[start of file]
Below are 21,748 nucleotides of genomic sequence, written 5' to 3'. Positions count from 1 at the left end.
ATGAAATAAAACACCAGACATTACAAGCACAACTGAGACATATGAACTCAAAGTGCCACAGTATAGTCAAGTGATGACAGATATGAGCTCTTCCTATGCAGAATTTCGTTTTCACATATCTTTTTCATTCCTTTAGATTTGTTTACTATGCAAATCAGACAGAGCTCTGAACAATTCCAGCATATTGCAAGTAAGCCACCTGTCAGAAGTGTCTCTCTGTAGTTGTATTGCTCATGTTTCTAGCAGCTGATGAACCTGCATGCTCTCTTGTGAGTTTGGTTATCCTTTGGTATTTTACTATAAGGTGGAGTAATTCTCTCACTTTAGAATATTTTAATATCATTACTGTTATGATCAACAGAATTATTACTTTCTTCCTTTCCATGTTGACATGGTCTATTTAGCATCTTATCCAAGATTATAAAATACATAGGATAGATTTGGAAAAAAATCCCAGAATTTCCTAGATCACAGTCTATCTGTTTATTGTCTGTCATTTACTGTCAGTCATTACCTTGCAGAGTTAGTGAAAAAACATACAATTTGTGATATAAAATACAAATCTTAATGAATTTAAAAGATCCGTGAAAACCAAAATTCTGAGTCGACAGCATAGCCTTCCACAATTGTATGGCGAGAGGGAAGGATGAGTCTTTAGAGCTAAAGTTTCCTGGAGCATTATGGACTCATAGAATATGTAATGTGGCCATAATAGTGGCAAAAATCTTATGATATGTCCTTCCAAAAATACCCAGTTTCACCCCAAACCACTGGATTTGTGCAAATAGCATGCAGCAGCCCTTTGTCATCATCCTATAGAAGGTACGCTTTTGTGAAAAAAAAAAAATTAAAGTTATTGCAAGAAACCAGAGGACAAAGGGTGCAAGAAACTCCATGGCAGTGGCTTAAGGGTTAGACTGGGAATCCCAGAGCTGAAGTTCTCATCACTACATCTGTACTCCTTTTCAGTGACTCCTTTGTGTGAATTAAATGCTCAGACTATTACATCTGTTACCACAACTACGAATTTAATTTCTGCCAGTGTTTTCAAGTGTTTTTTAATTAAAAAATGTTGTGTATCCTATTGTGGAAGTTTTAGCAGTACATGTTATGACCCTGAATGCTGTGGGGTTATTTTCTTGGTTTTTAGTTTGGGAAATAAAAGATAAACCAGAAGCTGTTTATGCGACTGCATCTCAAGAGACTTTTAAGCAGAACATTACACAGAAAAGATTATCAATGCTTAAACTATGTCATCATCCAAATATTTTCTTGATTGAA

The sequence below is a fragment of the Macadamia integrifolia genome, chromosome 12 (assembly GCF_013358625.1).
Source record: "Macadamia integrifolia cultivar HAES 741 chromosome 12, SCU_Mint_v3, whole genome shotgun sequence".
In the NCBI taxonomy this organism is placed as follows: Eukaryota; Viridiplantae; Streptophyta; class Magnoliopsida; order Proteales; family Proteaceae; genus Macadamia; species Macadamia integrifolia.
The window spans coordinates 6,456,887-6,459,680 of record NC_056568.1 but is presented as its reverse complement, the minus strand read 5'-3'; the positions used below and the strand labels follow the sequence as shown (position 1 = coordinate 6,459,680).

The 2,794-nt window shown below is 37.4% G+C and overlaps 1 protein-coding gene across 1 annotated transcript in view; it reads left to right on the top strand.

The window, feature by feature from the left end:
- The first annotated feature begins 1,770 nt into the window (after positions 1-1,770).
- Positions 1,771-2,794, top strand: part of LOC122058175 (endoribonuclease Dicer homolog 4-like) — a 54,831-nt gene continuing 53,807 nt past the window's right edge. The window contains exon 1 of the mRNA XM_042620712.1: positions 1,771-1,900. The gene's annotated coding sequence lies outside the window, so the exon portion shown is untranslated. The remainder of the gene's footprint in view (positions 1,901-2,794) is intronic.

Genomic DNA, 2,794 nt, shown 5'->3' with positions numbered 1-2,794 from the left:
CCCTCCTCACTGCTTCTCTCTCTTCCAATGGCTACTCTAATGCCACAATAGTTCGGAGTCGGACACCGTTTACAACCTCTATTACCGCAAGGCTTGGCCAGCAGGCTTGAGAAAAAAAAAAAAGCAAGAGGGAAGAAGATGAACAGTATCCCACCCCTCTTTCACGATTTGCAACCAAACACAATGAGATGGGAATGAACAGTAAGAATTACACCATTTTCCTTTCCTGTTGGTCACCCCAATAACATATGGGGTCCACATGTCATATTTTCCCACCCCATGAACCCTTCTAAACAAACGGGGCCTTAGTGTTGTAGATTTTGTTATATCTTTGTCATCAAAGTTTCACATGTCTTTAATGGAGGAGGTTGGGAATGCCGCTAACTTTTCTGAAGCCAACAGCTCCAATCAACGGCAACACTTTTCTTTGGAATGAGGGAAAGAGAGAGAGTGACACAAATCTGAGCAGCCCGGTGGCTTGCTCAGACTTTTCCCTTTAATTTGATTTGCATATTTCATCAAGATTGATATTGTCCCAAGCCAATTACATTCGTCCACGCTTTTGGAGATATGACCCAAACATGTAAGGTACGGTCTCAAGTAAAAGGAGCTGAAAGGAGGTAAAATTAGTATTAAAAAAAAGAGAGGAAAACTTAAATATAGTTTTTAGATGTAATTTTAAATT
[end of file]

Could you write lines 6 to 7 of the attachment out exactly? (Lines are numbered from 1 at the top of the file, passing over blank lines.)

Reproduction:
The window spans coordinates 6,456,887-6,459,680 of record NC_056568.1 but is presented as its reverse complement, the minus strand read 5'-3'; the positions used below and the strand labels follow the sequence as shown (position 1 = coordinate 6,459,680).

The 2,794-nt window shown below is 37.4% G+C and overlaps 1 protein-coding gene across 1 annotated transcript in view; it reads left to right on the top strand.